New requirements applicable to Victorian public construction came into force on 1 March 2017. These are important tendering rules in the 2017 Guide to Ministerial Direction No. 1 (MD1) made under the Project Development and Construction Management Act. Some of these rules are similar to tendering requirements in the former Code of Practice for the Building and Construction Industry that was withdrawn in January 2016.
The Guide applies to all Victorian government departments and public bodies (including statutory authorities and government businesses) carrying out public construction (construction, rehabilitation, alteration, maintenance, extension or demolition of any buildings or other improvements on land).
What are the new tendering rules about?
Ensuring sufficient competition but not wasting costs for tenderers and government:
- conduct tender processes efficiently and reduce unnecessary costs for tenderers
- make reasonable attempts to obtain at least three tenders
- check the willingness of potential tenderers before inviting them to a selective process
- if invited tenderers don’t respond, consider alternative procurement processes such as a publicly advertised tender or restructuring the work packages to be more appropriate for the industry
- if less than three tenders are received, compare value for money offered against market rates
- generally only seek three to six tenders and – if more than three, consider any competitive benefit derived from a larger field against factors such as:
- the time and cost of preparing and evaluating tenders
- the complexity of the project
- the project delivery method, and
- the structure of the supply market and interest among potential tenderers.
- consider a two stage tender process or short-listing within a single stage tender process.
What should be in the tender invitation documents?
- tender conditions and clearly define project requirements
- ensure tender documentation is sufficiently resolved and appropriate for the project
- specify evaluation criteria in tender documentation
- don’t request unnecessary information from tenderers – be mindful of the time and cost to tenderers of preparing project-specific plans and documents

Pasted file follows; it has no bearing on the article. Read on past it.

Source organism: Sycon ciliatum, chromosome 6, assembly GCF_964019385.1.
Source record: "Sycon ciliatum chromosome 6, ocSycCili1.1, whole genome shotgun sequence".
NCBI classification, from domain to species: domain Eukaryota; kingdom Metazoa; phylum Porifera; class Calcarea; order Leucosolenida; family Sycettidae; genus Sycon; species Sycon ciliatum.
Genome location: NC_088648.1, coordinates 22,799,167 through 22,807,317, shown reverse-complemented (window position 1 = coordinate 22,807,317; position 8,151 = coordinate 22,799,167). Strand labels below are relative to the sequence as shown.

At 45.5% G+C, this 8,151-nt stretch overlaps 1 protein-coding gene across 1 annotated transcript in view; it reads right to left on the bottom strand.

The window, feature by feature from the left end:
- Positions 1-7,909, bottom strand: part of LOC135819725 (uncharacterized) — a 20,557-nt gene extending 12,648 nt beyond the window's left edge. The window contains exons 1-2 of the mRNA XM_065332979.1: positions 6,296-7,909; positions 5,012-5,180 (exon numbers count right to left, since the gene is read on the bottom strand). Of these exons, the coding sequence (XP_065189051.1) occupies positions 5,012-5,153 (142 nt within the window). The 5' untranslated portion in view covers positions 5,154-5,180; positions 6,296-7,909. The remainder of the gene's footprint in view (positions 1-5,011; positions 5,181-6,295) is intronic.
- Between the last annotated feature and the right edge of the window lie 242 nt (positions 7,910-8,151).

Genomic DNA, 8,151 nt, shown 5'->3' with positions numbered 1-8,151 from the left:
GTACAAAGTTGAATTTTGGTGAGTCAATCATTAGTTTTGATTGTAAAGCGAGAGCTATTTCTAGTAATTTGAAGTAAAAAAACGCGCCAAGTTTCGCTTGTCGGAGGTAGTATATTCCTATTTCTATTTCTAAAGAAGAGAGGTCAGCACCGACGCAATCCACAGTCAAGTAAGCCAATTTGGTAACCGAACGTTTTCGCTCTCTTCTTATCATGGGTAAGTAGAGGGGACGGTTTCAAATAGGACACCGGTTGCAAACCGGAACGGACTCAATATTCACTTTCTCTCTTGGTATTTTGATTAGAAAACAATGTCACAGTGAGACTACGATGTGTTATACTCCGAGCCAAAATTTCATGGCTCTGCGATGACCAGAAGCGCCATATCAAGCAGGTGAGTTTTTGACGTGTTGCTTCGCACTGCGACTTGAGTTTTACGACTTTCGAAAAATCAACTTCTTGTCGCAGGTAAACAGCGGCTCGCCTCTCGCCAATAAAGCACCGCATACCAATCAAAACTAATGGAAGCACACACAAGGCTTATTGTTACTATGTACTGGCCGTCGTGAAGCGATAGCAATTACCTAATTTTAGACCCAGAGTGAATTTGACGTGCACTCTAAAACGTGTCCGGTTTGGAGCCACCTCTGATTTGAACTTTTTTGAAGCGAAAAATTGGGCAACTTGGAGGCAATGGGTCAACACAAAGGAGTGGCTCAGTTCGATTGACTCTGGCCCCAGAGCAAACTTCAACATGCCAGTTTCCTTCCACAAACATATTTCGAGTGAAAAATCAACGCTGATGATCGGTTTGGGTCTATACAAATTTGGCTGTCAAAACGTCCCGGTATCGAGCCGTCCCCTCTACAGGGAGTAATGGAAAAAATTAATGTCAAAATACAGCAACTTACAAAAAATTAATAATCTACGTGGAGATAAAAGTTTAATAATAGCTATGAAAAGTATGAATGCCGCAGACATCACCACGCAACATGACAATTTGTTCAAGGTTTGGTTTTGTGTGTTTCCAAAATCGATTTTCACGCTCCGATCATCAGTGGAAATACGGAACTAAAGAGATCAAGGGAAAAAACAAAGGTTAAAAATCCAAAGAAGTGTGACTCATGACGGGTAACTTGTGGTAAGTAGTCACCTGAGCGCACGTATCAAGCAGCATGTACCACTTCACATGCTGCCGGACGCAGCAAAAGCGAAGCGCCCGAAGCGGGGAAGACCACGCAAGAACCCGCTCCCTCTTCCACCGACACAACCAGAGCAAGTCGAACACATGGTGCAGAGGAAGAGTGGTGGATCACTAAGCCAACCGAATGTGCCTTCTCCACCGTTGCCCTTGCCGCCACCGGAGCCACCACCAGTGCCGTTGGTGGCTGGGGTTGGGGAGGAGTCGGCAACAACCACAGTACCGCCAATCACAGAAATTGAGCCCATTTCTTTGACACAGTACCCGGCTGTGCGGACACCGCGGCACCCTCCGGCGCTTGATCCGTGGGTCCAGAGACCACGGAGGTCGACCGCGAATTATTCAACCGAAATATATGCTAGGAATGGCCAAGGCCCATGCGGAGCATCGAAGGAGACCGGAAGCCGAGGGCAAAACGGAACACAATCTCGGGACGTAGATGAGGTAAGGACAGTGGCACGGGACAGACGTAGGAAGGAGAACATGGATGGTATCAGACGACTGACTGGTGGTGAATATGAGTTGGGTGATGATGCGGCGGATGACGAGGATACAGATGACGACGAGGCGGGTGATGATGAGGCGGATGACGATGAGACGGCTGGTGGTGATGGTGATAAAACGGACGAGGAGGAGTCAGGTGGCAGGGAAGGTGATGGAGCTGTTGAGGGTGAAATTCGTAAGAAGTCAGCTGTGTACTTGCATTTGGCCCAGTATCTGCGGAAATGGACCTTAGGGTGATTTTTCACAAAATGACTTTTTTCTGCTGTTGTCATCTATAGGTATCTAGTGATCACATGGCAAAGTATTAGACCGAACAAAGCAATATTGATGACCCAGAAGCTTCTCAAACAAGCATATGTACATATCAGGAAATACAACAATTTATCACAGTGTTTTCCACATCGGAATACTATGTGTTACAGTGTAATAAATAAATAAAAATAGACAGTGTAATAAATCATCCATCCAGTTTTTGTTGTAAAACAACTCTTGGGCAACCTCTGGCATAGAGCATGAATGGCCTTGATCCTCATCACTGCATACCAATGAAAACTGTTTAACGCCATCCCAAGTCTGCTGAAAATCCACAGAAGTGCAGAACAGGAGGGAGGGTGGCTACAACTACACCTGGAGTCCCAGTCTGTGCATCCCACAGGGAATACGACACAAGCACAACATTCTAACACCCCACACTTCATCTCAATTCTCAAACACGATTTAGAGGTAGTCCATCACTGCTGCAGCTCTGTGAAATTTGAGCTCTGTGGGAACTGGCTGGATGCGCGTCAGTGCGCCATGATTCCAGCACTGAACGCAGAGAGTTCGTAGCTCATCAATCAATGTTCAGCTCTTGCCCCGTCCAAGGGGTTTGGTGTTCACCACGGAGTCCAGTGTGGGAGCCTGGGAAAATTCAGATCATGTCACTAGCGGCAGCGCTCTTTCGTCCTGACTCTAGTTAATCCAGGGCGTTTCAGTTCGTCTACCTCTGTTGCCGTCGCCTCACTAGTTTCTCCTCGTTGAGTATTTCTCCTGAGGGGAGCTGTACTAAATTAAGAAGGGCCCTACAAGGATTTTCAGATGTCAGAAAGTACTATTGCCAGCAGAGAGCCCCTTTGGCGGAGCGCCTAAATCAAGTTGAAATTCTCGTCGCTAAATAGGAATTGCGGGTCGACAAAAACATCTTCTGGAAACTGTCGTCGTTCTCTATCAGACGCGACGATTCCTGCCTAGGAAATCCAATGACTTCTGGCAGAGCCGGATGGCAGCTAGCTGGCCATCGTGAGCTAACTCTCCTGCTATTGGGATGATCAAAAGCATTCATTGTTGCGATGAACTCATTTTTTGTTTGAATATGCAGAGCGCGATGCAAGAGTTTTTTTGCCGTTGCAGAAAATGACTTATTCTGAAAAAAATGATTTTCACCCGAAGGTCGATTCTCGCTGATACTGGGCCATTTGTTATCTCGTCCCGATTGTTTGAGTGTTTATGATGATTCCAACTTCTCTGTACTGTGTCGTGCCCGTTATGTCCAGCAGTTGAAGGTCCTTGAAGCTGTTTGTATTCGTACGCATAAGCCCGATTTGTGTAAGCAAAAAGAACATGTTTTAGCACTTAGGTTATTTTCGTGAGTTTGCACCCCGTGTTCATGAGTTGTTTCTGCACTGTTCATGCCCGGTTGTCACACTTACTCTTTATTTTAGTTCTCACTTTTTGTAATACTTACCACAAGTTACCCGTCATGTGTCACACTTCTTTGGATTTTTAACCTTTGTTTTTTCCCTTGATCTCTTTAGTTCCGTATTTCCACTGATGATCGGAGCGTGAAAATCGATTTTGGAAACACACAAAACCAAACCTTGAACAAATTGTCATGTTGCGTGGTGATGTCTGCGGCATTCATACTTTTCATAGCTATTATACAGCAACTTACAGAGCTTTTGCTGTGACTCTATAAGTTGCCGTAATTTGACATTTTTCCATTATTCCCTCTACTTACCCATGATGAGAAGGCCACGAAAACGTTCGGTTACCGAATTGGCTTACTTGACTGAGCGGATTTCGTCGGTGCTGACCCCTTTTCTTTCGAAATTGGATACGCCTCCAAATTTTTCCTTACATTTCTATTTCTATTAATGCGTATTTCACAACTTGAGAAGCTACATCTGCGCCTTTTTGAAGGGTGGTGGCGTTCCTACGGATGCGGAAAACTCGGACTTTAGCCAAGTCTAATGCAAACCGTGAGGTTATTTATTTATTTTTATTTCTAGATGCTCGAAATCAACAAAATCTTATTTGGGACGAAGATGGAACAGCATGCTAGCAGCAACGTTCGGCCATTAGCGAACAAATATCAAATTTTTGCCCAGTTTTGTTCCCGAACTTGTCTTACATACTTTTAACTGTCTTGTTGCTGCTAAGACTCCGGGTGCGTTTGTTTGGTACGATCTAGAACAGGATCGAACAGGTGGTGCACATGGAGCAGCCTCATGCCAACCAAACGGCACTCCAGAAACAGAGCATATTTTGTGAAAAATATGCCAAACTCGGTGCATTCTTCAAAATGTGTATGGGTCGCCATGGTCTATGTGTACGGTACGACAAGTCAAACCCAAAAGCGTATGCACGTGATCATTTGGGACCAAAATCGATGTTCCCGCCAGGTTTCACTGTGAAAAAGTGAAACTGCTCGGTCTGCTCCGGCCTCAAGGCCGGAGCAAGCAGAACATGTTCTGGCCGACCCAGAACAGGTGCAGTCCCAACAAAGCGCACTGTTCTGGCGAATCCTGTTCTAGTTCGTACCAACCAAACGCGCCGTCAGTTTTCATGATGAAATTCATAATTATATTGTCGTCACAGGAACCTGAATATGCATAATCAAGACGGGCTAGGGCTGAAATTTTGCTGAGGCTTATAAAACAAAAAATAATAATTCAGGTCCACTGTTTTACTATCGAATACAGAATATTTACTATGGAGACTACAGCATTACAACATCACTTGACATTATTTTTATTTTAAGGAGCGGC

- consider whether preparation of project-specific plans and documents, such as project-specific environmental management plans, can be limited to the successful tenderer rather than requested from all tenderers where such plans and documents are not critical to the evaluation criteria and project programme
- consider making use of information provided during the pre-qualification process to reduce the amount of information that pre-qualified tenderers are required to provide during the tender
- avoid asking tenderers to price multiple, mutually exclusive options in a tender process – establish cost estimates prior to releasing a tender, including, where appropriate, by engaging a professional cost advisor.
How long should tenderers be given to respond?
- allow sufficient time for tenderers to respond
- if changes to an RFT are made near to closing time, consider extending.
What does the MD1 guide say about evaluation criteria?
- verify the tenderers’ compliance with the mandatory assessment criteria set out in MD1 if tenderers aren’t prequalified e.g. if it’s a public tender
- confirm that the preferred tenderer remains pre-qualified before acceptance of the tender e.g. where tenders were sought from prequalified suppliers
- evaluation criteria must be specified in tender documentation.
What probity rules apply to construction projects?
- ensure that all tenderers have access to the same information and are promptly informed of any new information relevant to the tender process that is provided to any other tenderer(s), while maintaining the confidentiality of each tenderer’s commercially sensitive information and intellectual property
- the MD1 Guide says that the Victorian Government Purchasing Board probity guidance is relevant to construction projects – VGPB probity principles include:
- acting with integrity and impartiality
- ensuring market equality by applying an appropriate level of competition and contestability relevant to the procurement activity
- consistent and transparent processes
- secure and confidential market engagement information
- identifying and managing conflicts of interest
- allocating appropriate capability to elements of the procurement process and
- engaging a probity practitioner(s) where the complexity of the procurement warrants independent process oversight.
These probity principles are explained in detail in the VGPB Guide to Probity. Please see our FAQ about probity for further details.
What should unsuccessful tenderers be told?
- notify unsuccessful tenderers of the outcome of their tender
- offer a de-brief to all tenderers, conducted by an appropriately senior officer.
When does urgency justify a tender exemption from the departmental Secretary ?
- Urgency may arise due to unforeseen events or occurrences relating to, but not limited to:
- life threatening situations
- occupational health and safety
- loss of essential services
- avoiding significant loss or damage to assets, or significant service delivery disruption
- weather protection.
- avoid tender exemptions on the grounds of urgency just because a project is running late or in situations where urgency occurs frequently.
As well as these rules about tendering, the new MD1 Guide also has requirements about agency-specific registers and whole-of-government registers of prequalified suppliers.
DTF has a toolkit for construction practitioners.
* * *
Image by Shutterstock
Written by Pauline Bernard.
[category courtheath's blog]
[public construction, Victoria, tendering rules]